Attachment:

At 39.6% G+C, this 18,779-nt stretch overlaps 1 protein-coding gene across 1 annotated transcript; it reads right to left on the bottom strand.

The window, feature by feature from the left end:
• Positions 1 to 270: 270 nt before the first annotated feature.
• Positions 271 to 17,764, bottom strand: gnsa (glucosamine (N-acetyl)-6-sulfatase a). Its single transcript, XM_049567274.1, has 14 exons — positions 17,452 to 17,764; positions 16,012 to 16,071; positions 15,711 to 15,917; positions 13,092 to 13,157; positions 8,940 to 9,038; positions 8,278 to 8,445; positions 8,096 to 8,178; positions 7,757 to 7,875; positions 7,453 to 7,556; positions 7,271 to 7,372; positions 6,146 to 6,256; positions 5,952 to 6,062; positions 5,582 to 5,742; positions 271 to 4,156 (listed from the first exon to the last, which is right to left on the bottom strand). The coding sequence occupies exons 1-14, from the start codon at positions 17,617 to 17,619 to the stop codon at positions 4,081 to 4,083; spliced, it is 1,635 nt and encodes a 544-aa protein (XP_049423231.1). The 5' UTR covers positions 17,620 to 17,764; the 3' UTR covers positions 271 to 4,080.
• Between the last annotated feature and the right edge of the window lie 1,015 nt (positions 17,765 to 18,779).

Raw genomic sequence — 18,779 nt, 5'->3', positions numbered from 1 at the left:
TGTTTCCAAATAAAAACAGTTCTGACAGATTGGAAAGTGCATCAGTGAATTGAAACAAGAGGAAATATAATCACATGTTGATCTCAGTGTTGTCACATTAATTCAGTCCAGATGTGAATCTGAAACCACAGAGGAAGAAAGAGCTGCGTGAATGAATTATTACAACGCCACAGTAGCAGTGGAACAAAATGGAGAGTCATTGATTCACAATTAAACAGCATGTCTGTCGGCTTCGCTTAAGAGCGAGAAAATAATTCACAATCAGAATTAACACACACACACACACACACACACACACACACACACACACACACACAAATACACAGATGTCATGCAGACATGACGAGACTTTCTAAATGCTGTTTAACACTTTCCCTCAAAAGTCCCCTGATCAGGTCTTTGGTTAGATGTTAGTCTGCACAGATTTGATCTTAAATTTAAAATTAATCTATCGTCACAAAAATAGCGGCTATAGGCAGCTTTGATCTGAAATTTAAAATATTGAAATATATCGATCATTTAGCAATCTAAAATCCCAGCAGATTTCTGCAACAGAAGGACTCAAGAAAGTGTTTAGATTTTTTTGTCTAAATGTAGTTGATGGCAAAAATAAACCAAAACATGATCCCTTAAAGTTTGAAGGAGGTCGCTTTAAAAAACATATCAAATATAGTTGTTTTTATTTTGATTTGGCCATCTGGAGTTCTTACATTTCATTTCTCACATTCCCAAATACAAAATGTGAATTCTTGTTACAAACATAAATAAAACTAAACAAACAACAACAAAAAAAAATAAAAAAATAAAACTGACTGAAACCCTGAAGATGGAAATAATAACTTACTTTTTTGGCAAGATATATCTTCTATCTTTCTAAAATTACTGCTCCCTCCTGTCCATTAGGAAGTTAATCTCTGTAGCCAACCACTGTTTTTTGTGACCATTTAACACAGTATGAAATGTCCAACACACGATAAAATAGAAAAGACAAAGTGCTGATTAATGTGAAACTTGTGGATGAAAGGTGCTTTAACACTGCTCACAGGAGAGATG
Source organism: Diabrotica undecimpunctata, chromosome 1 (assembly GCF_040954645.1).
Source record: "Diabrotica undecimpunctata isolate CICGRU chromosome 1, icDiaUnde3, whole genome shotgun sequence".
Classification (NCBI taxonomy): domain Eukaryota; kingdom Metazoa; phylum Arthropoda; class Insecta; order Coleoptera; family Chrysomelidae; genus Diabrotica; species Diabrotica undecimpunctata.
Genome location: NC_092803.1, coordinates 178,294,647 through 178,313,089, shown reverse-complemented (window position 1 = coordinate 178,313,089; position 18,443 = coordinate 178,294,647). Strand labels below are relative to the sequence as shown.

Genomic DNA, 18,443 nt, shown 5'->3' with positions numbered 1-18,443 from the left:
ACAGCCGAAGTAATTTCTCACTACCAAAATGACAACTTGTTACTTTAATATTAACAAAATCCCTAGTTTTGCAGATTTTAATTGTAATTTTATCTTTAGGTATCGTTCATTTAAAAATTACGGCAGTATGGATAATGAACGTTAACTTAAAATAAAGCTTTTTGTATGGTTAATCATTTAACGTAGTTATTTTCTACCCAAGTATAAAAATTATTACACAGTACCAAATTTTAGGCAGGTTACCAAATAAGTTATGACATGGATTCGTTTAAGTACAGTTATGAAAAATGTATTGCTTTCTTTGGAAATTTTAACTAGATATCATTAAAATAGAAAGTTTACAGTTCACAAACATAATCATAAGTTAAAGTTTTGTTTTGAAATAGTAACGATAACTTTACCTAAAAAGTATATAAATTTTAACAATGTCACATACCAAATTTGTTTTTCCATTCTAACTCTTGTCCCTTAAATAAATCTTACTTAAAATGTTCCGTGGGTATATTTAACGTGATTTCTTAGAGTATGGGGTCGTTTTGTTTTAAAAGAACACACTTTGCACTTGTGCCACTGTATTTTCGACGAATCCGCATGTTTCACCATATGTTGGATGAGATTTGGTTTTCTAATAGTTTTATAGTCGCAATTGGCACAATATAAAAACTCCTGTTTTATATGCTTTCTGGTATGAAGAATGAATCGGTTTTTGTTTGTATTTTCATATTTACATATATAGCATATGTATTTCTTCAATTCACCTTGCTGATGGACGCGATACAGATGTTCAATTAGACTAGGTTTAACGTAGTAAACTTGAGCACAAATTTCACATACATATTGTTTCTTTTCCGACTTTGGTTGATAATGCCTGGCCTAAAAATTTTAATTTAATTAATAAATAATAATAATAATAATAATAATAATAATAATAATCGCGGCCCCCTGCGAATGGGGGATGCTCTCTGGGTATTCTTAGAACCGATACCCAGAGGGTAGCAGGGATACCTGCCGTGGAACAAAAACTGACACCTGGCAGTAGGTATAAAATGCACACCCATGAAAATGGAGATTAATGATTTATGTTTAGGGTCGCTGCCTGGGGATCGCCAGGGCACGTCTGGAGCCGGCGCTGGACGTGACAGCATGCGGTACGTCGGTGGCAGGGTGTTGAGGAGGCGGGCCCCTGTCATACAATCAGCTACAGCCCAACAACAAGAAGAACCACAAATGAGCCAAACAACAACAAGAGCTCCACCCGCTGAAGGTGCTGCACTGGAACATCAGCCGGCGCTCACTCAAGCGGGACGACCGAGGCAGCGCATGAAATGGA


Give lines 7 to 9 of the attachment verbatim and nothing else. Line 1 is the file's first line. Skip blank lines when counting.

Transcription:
TGTTTCCAAATAAAAACAGTTCTGACAGATTGGAAAGTGCATCAGTGAATTGAAACAAGAGGAAATATAATCACATGTTGATCTCAGTGTTGTCACATTAATTCAGTCCAGATGTGAATCTGAAACCACAGAGGAAGAAAGAGCTGCGTGAATGAATTATTACAACGCCACAGTAGCAGTGGAACAAAATGGAGAGTCATTGATTCACAATTAAACAGCATGTCTGTCGGCTTCGCTTAAGAGCGAGAAAATAATTCACAATCAGAATTAACACACACACACACACACACACACACACACACACACACACACACACAAATACACAGATGTCATGCAGACATGACGAGACTTTCTAAATGCTGTTTAACACTTTCCCTCAAAAGTCCCCTGATCAGGTCTTTGGTTAGATGTTAGTCTGCACAGATTTGATCTTAAATTTAAAATTAATCTATCGTCACAAAAATAGCGGCTATAGGCAGCTTTGATCTGAAATTTAAAATATTGAAATATATCGATCATTTAGCAATCTAAAATCCCAGCAGATTTCTGCAACAGAAGGACTCAAGAAAGTGTTTAGATTTTTTTGTCTAAATGTAGTTGATGGCAAAAATAAACCAAAACATGATCCCTTAAAGTTTGAAGGAGGTCGCTTTAAAAAACATATCAAATATAGTTGTTTTTATTTTGATTTGGCCATCTGGAGTTCTTACATTTCATTTCTCACATTCCCAAATACAAAATGTGAATTCTTGTTACAAACATAAATAAAACTAAACAAACAACAACAAAAAAAAATAAAAAAATAAAACTGACTGAAACCCTGAAGATGGAAATAATAACTTACTTTTTTGGCAAGATATATCTTCTATCTTTCTAAAATTACTGCTCCCTCCTGTCCATTAGGAAGTTAATCTCTGTAGCCAACCACTGTTTTTTGTGACCATTTAACACAGTATGAAATGTCCAACACACGATAAAATAGAAAAGACAAAGTGCTGATTAATGTGAAACTTGTGGATGAAAGGTGCTTTAACACTGCTCACAGGAGAGATG
Source organism: Diabrotica undecimpunctata, chromosome 1 (assembly GCF_040954645.1).
Source record: "Diabrotica undecimpunctata isolate CICGRU chromosome 1, icDiaUnde3, whole genome shotgun sequence".